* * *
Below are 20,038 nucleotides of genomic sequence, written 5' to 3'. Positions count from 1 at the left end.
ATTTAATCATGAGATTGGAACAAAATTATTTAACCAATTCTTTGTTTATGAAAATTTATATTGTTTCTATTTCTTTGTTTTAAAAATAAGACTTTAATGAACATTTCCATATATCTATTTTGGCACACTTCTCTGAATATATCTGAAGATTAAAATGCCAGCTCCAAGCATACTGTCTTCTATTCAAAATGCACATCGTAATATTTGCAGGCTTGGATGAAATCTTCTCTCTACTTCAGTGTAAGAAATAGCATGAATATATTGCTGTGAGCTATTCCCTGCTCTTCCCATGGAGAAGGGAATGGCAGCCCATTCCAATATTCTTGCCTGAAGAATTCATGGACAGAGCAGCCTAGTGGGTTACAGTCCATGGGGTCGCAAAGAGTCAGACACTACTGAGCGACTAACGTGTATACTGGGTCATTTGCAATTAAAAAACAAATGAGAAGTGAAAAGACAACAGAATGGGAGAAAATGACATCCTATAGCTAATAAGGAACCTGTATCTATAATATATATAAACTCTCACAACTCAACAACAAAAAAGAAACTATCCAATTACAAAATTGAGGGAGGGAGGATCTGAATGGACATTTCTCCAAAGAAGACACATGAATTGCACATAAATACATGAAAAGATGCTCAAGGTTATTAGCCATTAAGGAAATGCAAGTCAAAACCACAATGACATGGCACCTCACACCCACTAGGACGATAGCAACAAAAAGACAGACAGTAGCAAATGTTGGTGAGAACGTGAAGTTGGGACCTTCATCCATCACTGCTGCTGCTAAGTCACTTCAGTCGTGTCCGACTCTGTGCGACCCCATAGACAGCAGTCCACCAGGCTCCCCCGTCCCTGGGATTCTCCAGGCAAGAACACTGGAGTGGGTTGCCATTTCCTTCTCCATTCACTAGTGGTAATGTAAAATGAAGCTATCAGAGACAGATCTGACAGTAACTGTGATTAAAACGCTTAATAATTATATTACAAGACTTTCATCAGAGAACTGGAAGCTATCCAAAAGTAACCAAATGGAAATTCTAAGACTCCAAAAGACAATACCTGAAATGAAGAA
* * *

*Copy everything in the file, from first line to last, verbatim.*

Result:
Below are 20,038 nucleotides of genomic sequence, written 5' to 3'. Positions count from 1 at the left end.
ATTTAATCATGAGATTGGAACAAAATTATTTAACCAATTCTTTGTTTATGAAAATTTATATTGTTTCTATTTCTTTGTTTTAAAAATAAGACTTTAATGAACATTTCCATATATCTATTTTGGCACACTTCTCTGAATATATCTGAAGATTAAAATGCCAGCTCCAAGCATACTGTCTTCTATTCAAAATGCACATCGTAATATTTGCAGGCTTGGATGAAATCTTCTCTCTACTTCAGTGTAAGAAATAGCATGAATATATTGCTGTGAGCTATTCCCTGCTCTTCCCATGGAGAAGGGAATGGCAGCCCATTCCAATATTCTTGCCTGAAGAATTCATGGACAGAGCAGCCTAGTGGGTTACAGTCCATGGGGTCGCAAAGAGTCAGACACTACTGAGCGACTAACGTGTATACTGGGTCATTTGCAATTAAAAAACAAATGAGAAGTGAAAAGACAACAGAATGGGAGAAAATGACATCCTATAGCTAATAAGGAACCTGTATCTATAATATATATAAACTCTCACAACTCAACAACAAAAAAGAAACTATCCAATTACAAAATTGAGGGAGGGAGGATCTGAATGGACATTTCTCCAAAGAAGACACATGAATTGCACATAAATACATGAAAAGATGCTCAAGGTTATTAGCCATTAAGGAAATGCAAGTCAAAACCACAATGACATGGCACCTCACACCCACTAGGACGATAGCAACAAAAAGACAGACAGTAGCAAATGTTGGTGAGAACGTGAAGTTGGGACCTTCATCCATCACTGCTGCTGCTAAGTCACTTCAGTCGTGTCCGACTCTGTGCGACCCCATAGACAGCAGTCCACCAGGCTCCCCCGTCCCTGGGATTCTCCAGGCAAGAACACTGGAGTGGGTTGCCATTTCCTTCTCCATTCACTAGTGGTAATGTAAAATGAAGCTATCAGAGACAGATCTGACAGTAACTGTGATTAAAACGCTTAATAATTATATTACAAGACTTTCATCAGAGAACTGGAAGCTATCCAAAAGTAACCAAATGGAAATTCTAAGACTCCAAAAGACAATACCTGAAATGAAGAA